Feeling the burnout? It may be coming from somewhere unexpected.
Powerless Goal #1:
A Loose Goal
Let’s start by thinking about what’s getting in the way of your goals. Think for a minute about what your goal was at the beginning of the year. Did you say, “Lose some weight?” If you did, your goal is too loose. If you lose one pound, are you happy? You lost some weight. You’re done. Pass the Cheetos. See the problem, here?
“Some” weight isn’t strong enough to keep you motivated. A particularly successful trip to the bathroom helps you lose “some” weight. So how much is “some”? It’s important to attach a number to your goal.
Losing weight as a fitness goal is challenging enough on its own. It gets horribly worse without a finish line in sight. This is where the curse of middle-of-the-journey weight loss wheedles its way in to your mindset and tries endlessly to crack the foundation set back in January.
Only having so much time to accomplish a goal makes it much easier to turn down the office birthday cake. Now, that’s not to call in to question the idea of the “lifestyle change” associated with fitness goals, but there will come a point in time where you feel confident enough in your habits that one half-off happy hour deal won’t derail you for the whole of the week. Knowing when you want to meet your fitness goals is far more important to identify than the number you want to see on the scale.
See the issue?
Help! My goals are too loose! What do I do?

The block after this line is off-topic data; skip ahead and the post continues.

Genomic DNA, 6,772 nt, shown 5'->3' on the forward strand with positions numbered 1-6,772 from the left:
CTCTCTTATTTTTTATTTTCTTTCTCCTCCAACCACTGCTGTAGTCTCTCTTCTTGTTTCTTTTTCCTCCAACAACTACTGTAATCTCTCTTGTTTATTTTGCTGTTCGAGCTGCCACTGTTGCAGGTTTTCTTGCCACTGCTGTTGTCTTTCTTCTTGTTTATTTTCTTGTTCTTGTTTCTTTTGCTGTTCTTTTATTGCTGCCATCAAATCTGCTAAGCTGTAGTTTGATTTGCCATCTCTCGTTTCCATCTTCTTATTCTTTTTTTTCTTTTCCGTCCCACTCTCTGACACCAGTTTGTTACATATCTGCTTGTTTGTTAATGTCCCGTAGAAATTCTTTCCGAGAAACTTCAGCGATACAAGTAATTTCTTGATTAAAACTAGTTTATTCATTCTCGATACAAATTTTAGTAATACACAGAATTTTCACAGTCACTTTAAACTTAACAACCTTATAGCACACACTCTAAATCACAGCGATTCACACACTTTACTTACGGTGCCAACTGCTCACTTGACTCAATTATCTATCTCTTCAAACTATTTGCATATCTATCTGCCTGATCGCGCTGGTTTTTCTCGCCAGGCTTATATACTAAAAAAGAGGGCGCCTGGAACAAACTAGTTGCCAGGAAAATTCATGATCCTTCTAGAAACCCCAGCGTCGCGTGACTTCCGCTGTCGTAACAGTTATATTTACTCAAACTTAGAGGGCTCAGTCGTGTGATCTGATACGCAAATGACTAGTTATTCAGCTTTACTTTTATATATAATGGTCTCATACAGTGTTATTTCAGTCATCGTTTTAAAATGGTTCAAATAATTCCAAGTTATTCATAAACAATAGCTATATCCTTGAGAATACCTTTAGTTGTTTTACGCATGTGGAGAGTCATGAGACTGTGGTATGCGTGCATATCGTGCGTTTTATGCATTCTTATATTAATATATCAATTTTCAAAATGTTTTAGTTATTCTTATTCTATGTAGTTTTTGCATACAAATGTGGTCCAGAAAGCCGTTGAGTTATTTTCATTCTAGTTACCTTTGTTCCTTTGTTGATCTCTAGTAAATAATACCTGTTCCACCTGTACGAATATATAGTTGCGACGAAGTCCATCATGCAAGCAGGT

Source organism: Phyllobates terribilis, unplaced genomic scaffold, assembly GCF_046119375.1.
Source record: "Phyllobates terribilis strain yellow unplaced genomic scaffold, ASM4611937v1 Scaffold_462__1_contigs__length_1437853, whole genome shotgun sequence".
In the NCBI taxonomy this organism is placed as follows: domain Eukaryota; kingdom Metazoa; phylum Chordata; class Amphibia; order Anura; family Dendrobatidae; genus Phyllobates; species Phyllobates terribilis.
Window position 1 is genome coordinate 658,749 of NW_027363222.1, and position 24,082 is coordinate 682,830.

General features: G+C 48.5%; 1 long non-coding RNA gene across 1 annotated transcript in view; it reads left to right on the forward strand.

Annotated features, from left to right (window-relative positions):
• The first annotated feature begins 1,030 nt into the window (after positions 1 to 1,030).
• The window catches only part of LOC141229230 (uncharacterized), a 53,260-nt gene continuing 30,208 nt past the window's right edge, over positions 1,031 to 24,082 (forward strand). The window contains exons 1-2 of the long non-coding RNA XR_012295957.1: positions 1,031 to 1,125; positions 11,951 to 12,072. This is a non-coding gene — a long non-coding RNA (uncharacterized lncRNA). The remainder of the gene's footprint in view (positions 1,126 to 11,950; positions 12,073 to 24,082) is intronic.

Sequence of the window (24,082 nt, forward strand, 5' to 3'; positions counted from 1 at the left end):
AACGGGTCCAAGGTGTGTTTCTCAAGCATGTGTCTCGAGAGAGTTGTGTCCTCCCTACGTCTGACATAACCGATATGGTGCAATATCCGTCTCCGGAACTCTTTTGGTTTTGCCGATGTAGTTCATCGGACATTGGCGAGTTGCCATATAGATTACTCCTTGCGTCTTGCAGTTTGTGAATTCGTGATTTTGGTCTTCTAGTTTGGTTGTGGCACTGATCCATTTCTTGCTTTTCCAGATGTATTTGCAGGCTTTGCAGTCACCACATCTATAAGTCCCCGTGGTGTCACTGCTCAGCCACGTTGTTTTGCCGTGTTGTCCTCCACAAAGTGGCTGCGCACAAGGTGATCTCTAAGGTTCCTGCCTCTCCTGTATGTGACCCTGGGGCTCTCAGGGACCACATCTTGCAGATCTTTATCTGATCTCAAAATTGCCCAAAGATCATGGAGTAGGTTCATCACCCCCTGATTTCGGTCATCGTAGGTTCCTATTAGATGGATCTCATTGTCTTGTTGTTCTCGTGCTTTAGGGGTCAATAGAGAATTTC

If you’re discovering that your goals are too loose, add it to your surely exhaustive “to-do” list to tighten them up. A strong fitness goal requires specifics – whatever they may be – and more importantly, it requires a deadline. Here are some steps to “tightening up” that loose goal.
1. Decide on an end date. Not sure how far to set your end date? That’s fine! Just pick one! If it’s not working, you can always adjust it. Still feeling apprehensive? I’ll help you. Pick the date on your calendar twelve weeks from today. It’s always been a workable jumping off point for me.
2. Decide on a number. This can be any number to meet your needs. It might be a scale number, a body fat percentage number, a grams of sugar per day limit, a number of workouts per week number, or a number of minutes to meditate each day. Whatever you are dedicating the time until your end date, find a number and go with it. If it doesn’t work, you can change it. No one is making you sign any contracts, here. Just start with something.
3. Begin tracking your progress. There are plenty of apps on smartphones, DayTimer planners, a spreadsheet, or even sticky notes on your computer. Don’t make a lot of of extra work for yourself, but start writing down your numbers to see if you are actually making headway on your goals. I write with a Dry Erase marker on my bathroom mirror to track my weight. Simple as that. Every morning after I weigh myself, I put the first letter of the day on the mirror, my weight, and my body fat. When the mirror fills up, I take photos of everything and erase and start over. It’s not fancy, but it sure does the job well. Tracking your progress in a visible (to you) location helps you see right away if you are making the strides you hope to be making.
If you feel like your goals fit into these parameters but you’re still feeling the Springtime slide, check back next week for the second installment of the Springtime Burnout – goals that are too restrictive.
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This blog post was brought to you by Staci DeSchryver
Fitness Competitor and Self-professed Lover of All Foods Containing Cheese or Gravy... Sometimes Cheese and Gravy.